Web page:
So—Can we please get it right this time? Women can be the epitome of ‘feminine’ beauty while wrapped in a shirt and tie. *no smoky eye-shadow required. Equating ‘womanhood’ with ‘femininity’ is about as sexist as it gets. And equating ‘femininity’ with a particular style is damaging to womanhood.
“Our current social order...with or without gay marriage...is the one that rendered the butch as the anachronistic, useless, dowdy misfit in the first place.”—AfterEllen
What the mainstream still can’t seem to grasp: The style and confidence of a Shane may catch the eye, but it’s biology that drives a lesbian. It’s a merciless same-sex magnetic pull, of scent, taste, sound and female pheromones. It’s animal. It’s criminal. It’s unapologetic. It’s innate and unstoppable.
The desire is in the unwrapping—the appetite is for what female heaven awaits beneath. It’s an exclusive club by nature—and we wouldn’t let them in—so they huffed and they puffed and they blew our houses down.
Gay men’s spaces still thrive, but the homophobic shift has begun to target them as well. In June, two Boston Pride Parades were threatened with a boycott after gay men called out the homophobic comments of LGBT journalist, Juno Dawson who said—“I think there are a lot of gay men out there who are gay men as a consolation prize because they couldn’t be women.” Gay men can call out homophobia and they did, but lesbians don’t have that liberty.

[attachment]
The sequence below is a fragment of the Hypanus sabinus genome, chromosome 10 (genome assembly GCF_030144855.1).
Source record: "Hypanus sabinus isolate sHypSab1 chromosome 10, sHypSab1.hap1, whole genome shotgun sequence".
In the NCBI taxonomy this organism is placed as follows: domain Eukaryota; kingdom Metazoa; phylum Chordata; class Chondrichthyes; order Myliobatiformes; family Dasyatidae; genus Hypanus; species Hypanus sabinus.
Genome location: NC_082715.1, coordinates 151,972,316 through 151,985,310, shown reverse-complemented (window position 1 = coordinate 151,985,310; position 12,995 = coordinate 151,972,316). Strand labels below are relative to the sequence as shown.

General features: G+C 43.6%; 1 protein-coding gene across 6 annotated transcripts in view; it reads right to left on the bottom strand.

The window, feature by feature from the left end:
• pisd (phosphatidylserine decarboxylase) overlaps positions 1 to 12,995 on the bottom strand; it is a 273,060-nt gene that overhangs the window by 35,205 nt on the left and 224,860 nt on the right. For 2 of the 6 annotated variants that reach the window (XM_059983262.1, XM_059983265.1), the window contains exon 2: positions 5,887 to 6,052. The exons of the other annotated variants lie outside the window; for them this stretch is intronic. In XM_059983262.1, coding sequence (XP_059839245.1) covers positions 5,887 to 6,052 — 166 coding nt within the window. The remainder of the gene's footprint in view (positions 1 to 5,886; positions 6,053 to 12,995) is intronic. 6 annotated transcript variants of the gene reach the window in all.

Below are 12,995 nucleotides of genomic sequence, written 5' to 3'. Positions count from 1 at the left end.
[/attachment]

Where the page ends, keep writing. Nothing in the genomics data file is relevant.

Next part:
“A binary label like ‘gay’ or ‘lesbian’ starts to feel somewhat stale and stodgy...is it closed-minded—or worse, harmful and exclusionary—if you identify with a label that implies you’re only attracted to one?”—BuzzFeed
A whole generation is being taught that being gay or lesbian is potentially “closed-minded” and “harmful.” But has anyone stopped to think about the harm this homophobic rhetoric is doing to young gay and lesbian people?
“The rate of suicide attempts is 4 times greater for LGB youth...”—The Trevor Project
When you first discover that mainstream feminist media LGBTQ platforms are teaching the next generation that homosexuality is no more than a whimsical “preference” that can be “unlearned”, it kinda feels like you’ve stepped into an Orwellian novel.
“..if you were to say that you’re only attracted to people with vaginas or people with penises, it really feels like you’re reducing people just to their genitals... Gay ‘conversion therapy’ has been proven not to work. But you can unlearn your own prejudices; it just takes time and conscious effort.”—Everyday Feminism
When did same-sex “preferences” become a “prejudice” that can be fixed?
“If you met someone who was extremely attractive, had a great personality, but didn’t have the genitals that you wanted, you might be surprised to find that it isn’t a dealbreaker.”—Everyday Feminism
(Said every parent in denial ever)